Scientists have discovered that, during the teenage years, we become better and faster at learning who we can trust and who does not deserve our trust [2]. So, during development, we become better at learning about others. This type of social learning therefore helps us to decide how to behave around others, which is necessary to build good relationships.

How Does Social Learning Work?

Now that we have introduced these two types of social learning, we will explain how social learning works. When you learn something, you are updating the things you know with the new information. Your brain is involved in this updating: it works like a calculator. That is, your brain is constantly calculating the difference between what you expect to happen, and what actually happens. If something unexpected happens, this may surprise you. The surprise is called a prediction error—you made a mistake (error) in what you predicted would happen. Your brain notes this prediction error and makes sure you learn from it, updating what you already know with the new information.

In the case of social learning, consider the example we discussed earlier, when you told your classmate about your secret crush (Figure 1). You expected her to keep quiet, but she did not. So, what happened was quite surprising because it was different from your expectation. Your brain notes the prediction error and uses this new information to update what you know about your classmate. That is, you have learned about your classmate, and you will not easily trust her with your secrets again1.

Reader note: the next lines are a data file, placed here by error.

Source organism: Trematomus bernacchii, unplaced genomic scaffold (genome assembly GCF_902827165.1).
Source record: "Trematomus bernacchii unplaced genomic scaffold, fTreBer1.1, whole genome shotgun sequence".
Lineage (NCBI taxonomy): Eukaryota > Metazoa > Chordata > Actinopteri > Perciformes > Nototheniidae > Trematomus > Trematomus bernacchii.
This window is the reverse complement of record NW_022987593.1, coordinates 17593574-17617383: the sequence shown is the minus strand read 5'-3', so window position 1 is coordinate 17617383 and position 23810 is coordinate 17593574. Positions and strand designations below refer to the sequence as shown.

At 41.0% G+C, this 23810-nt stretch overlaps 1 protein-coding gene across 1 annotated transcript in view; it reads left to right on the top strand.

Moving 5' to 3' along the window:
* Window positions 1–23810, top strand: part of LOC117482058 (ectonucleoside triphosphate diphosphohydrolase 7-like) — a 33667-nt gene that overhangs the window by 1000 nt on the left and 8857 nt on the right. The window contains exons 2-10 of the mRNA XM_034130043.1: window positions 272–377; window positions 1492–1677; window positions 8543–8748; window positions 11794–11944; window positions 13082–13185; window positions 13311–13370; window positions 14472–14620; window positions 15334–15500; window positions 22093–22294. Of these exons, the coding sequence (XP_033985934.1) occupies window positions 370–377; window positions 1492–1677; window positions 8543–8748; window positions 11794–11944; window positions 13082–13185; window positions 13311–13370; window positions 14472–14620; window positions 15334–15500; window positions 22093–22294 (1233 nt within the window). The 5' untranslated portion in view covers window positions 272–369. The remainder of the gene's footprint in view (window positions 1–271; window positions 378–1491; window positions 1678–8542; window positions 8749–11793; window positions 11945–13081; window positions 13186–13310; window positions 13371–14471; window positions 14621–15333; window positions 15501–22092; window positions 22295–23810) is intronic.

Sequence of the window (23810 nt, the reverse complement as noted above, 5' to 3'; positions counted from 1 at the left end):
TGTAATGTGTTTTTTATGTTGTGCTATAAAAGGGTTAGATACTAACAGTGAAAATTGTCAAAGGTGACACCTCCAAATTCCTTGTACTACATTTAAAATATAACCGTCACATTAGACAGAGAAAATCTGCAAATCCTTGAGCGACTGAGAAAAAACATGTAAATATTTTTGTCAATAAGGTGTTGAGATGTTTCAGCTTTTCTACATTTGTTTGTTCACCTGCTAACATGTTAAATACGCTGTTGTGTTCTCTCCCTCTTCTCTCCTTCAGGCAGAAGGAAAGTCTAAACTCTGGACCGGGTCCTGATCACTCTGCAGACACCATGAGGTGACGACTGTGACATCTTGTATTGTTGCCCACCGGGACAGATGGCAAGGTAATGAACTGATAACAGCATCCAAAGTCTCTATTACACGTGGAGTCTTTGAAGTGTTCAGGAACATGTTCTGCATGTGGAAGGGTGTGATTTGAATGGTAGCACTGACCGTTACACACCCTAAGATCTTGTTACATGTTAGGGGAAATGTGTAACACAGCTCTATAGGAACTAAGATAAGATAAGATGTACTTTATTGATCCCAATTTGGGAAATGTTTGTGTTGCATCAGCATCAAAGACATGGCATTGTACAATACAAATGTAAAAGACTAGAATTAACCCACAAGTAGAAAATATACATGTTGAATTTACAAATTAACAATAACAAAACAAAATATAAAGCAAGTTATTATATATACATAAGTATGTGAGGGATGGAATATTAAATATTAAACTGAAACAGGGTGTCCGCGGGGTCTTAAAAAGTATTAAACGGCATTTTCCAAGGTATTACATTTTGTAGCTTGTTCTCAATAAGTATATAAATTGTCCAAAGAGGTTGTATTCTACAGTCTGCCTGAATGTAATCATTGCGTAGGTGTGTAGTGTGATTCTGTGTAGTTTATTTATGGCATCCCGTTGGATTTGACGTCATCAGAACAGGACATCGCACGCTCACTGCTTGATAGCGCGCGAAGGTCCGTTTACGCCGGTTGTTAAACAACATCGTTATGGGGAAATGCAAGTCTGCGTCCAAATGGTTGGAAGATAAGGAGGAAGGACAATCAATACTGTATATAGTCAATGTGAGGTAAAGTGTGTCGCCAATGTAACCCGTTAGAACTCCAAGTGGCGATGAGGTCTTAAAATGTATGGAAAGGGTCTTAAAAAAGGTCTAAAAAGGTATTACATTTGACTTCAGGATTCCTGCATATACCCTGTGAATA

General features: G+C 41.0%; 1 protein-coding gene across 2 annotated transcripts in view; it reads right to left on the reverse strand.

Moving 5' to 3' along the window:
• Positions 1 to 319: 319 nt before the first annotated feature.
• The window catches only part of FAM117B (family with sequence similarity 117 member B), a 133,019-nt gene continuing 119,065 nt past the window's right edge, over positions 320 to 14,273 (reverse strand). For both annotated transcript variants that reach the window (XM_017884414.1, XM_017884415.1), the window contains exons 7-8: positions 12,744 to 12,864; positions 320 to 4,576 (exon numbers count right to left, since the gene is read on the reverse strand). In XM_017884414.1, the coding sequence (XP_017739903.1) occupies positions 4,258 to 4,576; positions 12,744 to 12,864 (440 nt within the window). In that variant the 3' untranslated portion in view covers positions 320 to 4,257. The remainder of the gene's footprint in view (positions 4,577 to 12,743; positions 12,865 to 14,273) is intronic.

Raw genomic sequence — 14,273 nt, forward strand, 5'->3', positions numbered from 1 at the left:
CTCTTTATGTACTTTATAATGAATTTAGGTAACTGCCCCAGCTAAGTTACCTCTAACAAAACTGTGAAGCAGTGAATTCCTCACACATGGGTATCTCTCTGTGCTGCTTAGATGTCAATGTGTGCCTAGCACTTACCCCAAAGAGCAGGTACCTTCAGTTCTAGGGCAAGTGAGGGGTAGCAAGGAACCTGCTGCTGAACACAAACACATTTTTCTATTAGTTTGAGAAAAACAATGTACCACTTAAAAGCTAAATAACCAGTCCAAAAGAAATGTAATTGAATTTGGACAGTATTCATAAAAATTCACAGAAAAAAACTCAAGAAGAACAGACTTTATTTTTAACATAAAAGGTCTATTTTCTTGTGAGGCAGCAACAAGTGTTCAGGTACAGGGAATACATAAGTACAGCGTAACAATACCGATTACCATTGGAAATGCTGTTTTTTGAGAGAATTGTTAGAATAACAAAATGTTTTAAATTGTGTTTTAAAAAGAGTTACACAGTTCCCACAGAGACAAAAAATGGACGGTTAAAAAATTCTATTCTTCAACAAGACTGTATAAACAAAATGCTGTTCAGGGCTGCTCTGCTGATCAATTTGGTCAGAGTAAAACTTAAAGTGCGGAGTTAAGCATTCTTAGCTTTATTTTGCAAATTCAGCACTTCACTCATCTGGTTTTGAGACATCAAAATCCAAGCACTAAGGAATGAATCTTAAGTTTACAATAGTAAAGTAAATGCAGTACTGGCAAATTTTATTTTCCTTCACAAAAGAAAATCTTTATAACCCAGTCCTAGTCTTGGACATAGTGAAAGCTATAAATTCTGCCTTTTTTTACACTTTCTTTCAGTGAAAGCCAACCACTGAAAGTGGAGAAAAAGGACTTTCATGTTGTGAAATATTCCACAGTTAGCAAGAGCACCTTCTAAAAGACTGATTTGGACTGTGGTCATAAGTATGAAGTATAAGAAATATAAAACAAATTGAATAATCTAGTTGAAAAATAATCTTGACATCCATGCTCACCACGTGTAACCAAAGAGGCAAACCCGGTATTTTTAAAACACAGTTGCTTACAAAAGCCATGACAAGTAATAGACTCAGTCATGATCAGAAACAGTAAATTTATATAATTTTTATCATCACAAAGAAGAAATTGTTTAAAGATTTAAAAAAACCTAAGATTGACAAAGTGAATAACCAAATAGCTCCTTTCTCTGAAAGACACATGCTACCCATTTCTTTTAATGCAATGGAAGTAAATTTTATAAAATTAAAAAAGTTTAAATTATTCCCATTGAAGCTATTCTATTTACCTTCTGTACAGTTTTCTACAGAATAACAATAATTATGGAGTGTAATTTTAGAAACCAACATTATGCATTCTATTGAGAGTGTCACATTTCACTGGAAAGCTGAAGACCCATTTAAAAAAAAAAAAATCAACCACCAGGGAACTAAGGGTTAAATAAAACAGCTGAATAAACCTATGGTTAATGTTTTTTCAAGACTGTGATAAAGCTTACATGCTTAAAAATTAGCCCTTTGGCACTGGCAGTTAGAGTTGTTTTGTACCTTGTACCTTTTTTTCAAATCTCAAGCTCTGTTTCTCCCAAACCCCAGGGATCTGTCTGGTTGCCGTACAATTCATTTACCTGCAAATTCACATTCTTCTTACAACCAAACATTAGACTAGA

Figure 1 - Prediction errors result in learning.
  • Figure 1 - Prediction errors result in learning.
  • If there is a difference between what you expect to happen (expected result), and what actually happens (actual result), there is a prediction error. This prediction error is then used to update your knowledge: you have learned something new.

Which Parts of the Brain Are Involved?

To make all the calculations necessary for social learning, several areas of your brain are used [4]. Scientists have discovered at least two brain areas that are important for social learning, called the ventral striatum and the medial prefrontal cortex (mPFC) (Figure 2). They made these discoveries by using an MRI scanner to scan people’s brains. In Box 1, you can read more about how an MRI scanner works.

Figure 2 - Brain areas involved in social learning.
  • Figure 2 - Brain areas involved in social learning.
  • The ventral striatum (in the middle of the brain) calculates prediction errors, and these newly learned expectations are updated in the medial prefrontal cortex (mPFC, in the front of the brain). These two brain areas are therefore important in social learning.

Box 1 - Studying the brain: how do we know what is going on there?